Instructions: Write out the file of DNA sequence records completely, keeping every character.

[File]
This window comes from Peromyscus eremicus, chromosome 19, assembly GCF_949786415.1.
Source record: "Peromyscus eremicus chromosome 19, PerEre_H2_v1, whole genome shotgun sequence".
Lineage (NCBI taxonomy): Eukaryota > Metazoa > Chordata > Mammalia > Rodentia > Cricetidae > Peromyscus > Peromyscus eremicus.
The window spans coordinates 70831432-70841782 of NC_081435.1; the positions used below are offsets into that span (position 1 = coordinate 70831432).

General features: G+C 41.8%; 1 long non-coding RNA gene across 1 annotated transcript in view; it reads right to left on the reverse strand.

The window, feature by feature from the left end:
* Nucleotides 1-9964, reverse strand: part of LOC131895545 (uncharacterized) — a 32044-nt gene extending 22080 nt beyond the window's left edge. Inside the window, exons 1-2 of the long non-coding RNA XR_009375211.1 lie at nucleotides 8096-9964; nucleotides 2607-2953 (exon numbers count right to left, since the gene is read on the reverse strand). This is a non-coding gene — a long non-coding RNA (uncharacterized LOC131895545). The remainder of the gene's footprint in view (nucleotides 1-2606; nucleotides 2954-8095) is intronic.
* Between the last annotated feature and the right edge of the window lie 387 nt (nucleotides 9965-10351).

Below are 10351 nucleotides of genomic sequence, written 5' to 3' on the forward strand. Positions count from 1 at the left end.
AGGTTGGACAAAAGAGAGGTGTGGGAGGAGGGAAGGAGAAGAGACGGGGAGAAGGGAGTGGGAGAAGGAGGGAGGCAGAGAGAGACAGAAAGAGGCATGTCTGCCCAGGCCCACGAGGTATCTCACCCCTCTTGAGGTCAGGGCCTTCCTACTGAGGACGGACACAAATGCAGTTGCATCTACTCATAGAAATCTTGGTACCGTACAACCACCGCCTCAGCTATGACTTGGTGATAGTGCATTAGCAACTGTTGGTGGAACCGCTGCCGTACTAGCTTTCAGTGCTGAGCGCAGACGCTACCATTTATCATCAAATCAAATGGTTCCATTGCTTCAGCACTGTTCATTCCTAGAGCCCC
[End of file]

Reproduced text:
This window comes from Peromyscus eremicus, chromosome 19, assembly GCF_949786415.1.
Source record: "Peromyscus eremicus chromosome 19, PerEre_H2_v1, whole genome shotgun sequence".
Lineage (NCBI taxonomy): Eukaryota > Metazoa > Chordata > Mammalia > Rodentia > Cricetidae > Peromyscus > Peromyscus eremicus.
The window spans coordinates 70831432-70841782 of NC_081435.1; the positions used below are offsets into that span (position 1 = coordinate 70831432).

General features: G+C 41.8%; 1 long non-coding RNA gene across 1 annotated transcript in view; it reads right to left on the reverse strand.

The window, feature by feature from the left end:
* Nucleotides 1-9964, reverse strand: part of LOC131895545 (uncharacterized) — a 32044-nt gene extending 22080 nt beyond the window's left edge. Inside the window, exons 1-2 of the long non-coding RNA XR_009375211.1 lie at nucleotides 8096-9964; nucleotides 2607-2953 (exon numbers count right to left, since the gene is read on the reverse strand). This is a non-coding gene — a long non-coding RNA (uncharacterized LOC131895545). The remainder of the gene's footprint in view (nucleotides 1-2606; nucleotides 2954-8095) is intronic.
* Between the last annotated feature and the right edge of the window lie 387 nt (nucleotides 9965-10351).

Below are 10351 nucleotides of genomic sequence, written 5' to 3' on the forward strand. Positions count from 1 at the left end.
AGGTTGGACAAAAGAGAGGTGTGGGAGGAGGGAAGGAGAAGAGACGGGGAGAAGGGAGTGGGAGAAGGAGGGAGGCAGAGAGAGACAGAAAGAGGCATGTCTGCCCAGGCCCACGAGGTATCTCACCCCTCTTGAGGTCAGGGCCTTCCTACTGAGGACGGACACAAATGCAGTTGCATCTACTCATAGAAATCTTGGTACCGTACAACCACCGCCTCAGCTATGACTTGGTGATAGTGCATTAGCAACTGTTGGTGGAACCGCTGCCGTACTAGCTTTCAGTGCTGAGCGCAGACGCTACCATTTATCATCAAATCAAATGGTTCCATTGCTTCAGCACTGTTCATTCCTAGAGCCCC